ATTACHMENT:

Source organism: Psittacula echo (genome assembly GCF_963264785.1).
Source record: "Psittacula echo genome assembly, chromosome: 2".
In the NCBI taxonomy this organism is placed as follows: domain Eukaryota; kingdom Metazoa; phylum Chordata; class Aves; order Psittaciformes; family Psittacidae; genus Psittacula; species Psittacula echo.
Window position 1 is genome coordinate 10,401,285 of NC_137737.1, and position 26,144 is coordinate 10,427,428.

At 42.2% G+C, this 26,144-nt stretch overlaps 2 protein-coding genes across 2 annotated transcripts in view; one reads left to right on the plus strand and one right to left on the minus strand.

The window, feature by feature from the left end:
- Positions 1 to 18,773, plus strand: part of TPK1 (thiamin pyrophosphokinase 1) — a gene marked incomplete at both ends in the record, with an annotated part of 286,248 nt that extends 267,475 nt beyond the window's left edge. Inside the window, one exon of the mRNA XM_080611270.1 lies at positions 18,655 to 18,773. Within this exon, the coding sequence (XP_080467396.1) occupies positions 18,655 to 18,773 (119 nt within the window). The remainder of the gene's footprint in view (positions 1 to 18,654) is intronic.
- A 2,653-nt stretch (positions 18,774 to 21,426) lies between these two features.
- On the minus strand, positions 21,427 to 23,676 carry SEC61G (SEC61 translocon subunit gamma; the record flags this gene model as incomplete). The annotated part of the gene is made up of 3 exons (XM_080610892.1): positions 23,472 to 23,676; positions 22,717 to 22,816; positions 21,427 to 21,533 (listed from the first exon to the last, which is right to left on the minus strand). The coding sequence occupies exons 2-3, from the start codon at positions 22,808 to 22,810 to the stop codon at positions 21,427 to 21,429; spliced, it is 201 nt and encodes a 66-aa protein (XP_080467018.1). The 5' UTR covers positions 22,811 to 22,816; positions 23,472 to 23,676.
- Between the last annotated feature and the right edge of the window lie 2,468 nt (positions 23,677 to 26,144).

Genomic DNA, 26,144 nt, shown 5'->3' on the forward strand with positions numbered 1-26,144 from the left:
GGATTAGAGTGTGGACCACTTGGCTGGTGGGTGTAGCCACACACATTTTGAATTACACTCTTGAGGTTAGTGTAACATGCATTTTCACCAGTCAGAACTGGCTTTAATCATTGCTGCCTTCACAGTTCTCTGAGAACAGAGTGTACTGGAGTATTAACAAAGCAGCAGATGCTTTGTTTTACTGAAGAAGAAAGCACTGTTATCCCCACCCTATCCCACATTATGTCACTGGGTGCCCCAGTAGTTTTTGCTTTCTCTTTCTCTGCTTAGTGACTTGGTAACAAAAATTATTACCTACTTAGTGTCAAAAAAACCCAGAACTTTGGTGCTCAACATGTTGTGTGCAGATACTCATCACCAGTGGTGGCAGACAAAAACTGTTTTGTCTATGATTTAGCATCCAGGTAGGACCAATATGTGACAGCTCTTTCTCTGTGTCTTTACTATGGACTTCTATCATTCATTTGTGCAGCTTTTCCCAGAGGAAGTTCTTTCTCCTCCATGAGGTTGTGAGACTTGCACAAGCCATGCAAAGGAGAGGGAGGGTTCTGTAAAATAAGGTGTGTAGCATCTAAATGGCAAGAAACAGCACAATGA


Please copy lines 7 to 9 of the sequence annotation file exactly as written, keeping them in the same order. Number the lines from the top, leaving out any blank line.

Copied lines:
- Positions 1 to 18,773, plus strand: part of TPK1 (thiamin pyrophosphokinase 1) — a gene marked incomplete at both ends in the record, with an annotated part of 286,248 nt that extends 267,475 nt beyond the window's left edge. Inside the window, one exon of the mRNA XM_080611270.1 lies at positions 18,655 to 18,773. Within this exon, the coding sequence (XP_080467396.1) occupies positions 18,655 to 18,773 (119 nt within the window). The remainder of the gene's footprint in view (positions 1 to 18,654) is intronic.
- A 2,653-nt stretch (positions 18,774 to 21,426) lies between these two features.
- On the minus strand, positions 21,427 to 23,676 carry SEC61G (SEC61 translocon subunit gamma; the record flags this gene model as incomplete). The annotated part of the gene is made up of 3 exons (XM_080610892.1): positions 23,472 to 23,676; positions 22,717 to 22,816; positions 21,427 to 21,533 (listed from the first exon to the last, which is right to left on the minus strand). The coding sequence occupies exons 2-3, from the start codon at positions 22,808 to 22,810 to the stop codon at positions 21,427 to 21,429; spliced, it is 201 nt and encodes a 66-aa protein (XP_080467018.1). The 5' UTR covers positions 22,811 to 22,816; positions 23,472 to 23,676.